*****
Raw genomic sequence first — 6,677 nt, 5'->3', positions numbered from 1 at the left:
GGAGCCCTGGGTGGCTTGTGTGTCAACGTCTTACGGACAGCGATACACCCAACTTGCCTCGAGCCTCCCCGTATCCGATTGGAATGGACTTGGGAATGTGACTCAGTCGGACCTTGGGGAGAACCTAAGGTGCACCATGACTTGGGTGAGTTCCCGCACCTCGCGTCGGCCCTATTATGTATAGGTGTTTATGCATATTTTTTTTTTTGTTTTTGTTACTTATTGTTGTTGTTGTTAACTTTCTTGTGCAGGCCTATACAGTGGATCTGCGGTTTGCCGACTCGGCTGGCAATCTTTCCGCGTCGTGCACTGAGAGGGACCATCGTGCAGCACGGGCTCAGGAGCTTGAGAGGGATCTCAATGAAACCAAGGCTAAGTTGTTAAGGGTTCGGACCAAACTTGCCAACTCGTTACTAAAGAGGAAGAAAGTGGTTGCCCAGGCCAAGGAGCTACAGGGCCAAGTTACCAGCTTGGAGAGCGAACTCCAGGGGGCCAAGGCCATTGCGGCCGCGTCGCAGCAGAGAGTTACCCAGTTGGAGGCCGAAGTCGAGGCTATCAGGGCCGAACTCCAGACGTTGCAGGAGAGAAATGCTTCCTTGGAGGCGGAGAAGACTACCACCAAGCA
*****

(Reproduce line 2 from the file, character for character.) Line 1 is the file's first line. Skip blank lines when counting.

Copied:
GGAGCCCTGGGTGGCTTGTGTGTCAACGTCTTACGGACAGCGATACACCCAACTTGCCTCGAGCCTCCCCGTATCCGATTGGAATGGACTTGGGAATGTGACTCAGTCGGACCTTGGGGAGAACCTAAGGTGCACCATGACTTGGGTGAGTTCCCGCACCTCGCGTCGGCCCTATTATGTATAGGTGTTTATGCATATTTTTTTTTTTGTTTTTGTTACTTATTGTTGTTGTTGTTAACTTTCTTGTGCAGGCCTATACAGTGGATCTGCGGTTTGCCGACTCGGCTGGCAATCTTTCCGCGTCGTGCACTGAGAGGGACCATCGTGCAGCACGGGCTCAGGAGCTTGAGAGGGATCTCAATGAAACCAAGGCTAAGTTGTTAAGGGTTCGGACCAAACTTGCCAACTCGTTACTAAAGAGGAAGAAAGTGGTTGCCCAGGCCAAGGAGCTACAGGGCCAAGTTACCAGCTTGGAGAGCGAACTCCAGGGGGCCAAGGCCATTGCGGCCGCGTCGCAGCAGAGAGTTACCCAGTTGGAGGCCGAAGTCGAGGCTATCAGGGCCGAACTCCAGACGTTGCAGGAGAGAAATGCTTCCTTGGAGGCGGAGAAGACTACCACCAAGCA